Delegation Seeks Airport Help
November 1, 2013
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  • WILLIAMSTOWN – Local officials are asking federal representatives to help ensure the Mid-Ohio Valley Regional Airport does not lose its control tower or Essential Air Service designation.

    Parkersburg Mayor Bob Newell and a delegation including representatives of the Wood County Development Authority last week traveled to Washington, D.C., to speak with U.S. Sen. Joe Manchin, D-W.Va.; U.S. Rep. David McKinley, R-W.Va.; and other national leaders.

    Newell said among the topics discussed was the airport’s tower and essential air service, or EAS.

    “The airport is key to tourism,” Newell said. “And when we have new businesses looking to locate here, the first thing they ask is do we have an airport. It’s extremely essential to Parkersburg and to the region to have air service here.”

    Airport manager Terry Moore said considering all of the issues the airport has been up against in recent years, he appreciates the vote of confidence from Newell and the Development Authority

    “I’m very grateful that the mayor and the delegation brought this up in D.C.,” he said Thursday. “While our national representatives know the situation we are facing, they have a lot on their plates, and it’s good to give them a reminder from time to time.”

    On March 22, after a month of discussions, the Federal Aviation Administration announced it would close 149 federally contracted towers across the country at smaller airports with the local tower as one of those. The proposed closures were due to a required part of a $637 million cut from the office’s budget under federal sequestration.

    In May, the FAA announced those towers in jeopardy would be funded through September. These towers are contracted through three companies and paid for by the FAA and were kept open this summer following the rearranging of existing Airport Improvement Project funds following Congress’ passage of funding bills to clear up air traffic controller furlough issues.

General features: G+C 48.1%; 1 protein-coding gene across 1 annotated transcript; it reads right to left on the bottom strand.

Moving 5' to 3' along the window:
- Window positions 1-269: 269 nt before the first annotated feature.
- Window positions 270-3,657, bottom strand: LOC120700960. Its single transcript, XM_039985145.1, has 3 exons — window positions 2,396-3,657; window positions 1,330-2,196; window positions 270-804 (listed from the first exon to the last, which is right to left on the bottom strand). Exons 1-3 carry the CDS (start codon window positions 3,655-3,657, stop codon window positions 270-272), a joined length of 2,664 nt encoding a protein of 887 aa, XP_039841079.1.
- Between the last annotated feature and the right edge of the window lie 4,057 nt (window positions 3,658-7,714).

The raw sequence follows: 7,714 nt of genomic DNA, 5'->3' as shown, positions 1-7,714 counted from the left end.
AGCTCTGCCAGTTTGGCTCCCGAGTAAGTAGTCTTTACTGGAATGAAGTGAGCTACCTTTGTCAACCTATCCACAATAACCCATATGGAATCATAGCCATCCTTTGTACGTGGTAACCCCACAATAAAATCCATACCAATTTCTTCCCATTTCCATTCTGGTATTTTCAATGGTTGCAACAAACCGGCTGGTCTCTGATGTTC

Following a 16-day government shutdown in October, legislators voted on a temporary measure to fund the federal government until Jan. 15.

    But Moore said he sees little hope in having the issue resolved before the deadline.

    “We’re still dancing on the head of a pin here,” he said. “Without a resolution, you kind of live day-to-day, waiting for the other shoe to fall. Jan. 15 isn’t that far off.”

    Newell said Parkersburg still has $15,000 set aside by city council to help with funding operations a the airport if there is a gap in the federal funding, but those funds would only go so far. Moore has said without a clear direction from the feds, there is little point in operating the tower with a short burst of funding from local services.

    Moore said the most likely scenario is another temporary funding agreement at the federal level which would keep funding for all agencies at current levels. And that, he said, just again delays the inevitable.

    “If history is any indicator, they are probably not going to have anything done in the next few weeks,” he said.

    Another potential problem also looms for the airport, though a bit further down the line. Last year the airport received only one bid for EAS for service to Cleveland from Silver Airways, which provides four flights a day from the local airport to Hopkins International Airport.

    Moore said the EAS will come up for bid again in a year, and he fears changes at the federal level may make the program unattractive to carriers.

    At the federal level “they are looking at changing the radius of the areas covered by EAS,” he said. “If that happens, we are still okay, but several airports in our system would be cut out if that legislation were to be passed.”

    With fewer airport systems available, the cost of operating out of the local airport would increase, harming its ability to attract a carrier.

    “While we would still be eligible for EAS, it would be economically unviable to operate here,” Moore said. The proposed changes “are targeting places that aren’t specific to us, but we might get splashed by the tar that falls from this.”

    Moore said these issues come even as the local airport has seen steady growth in recent years, moving from about 1,000 passengers a year to about 8,500 passengers for 2013.

    “We’ve grown quite a bit over the past few years,” he said. “It is a slow process, but we are growing.”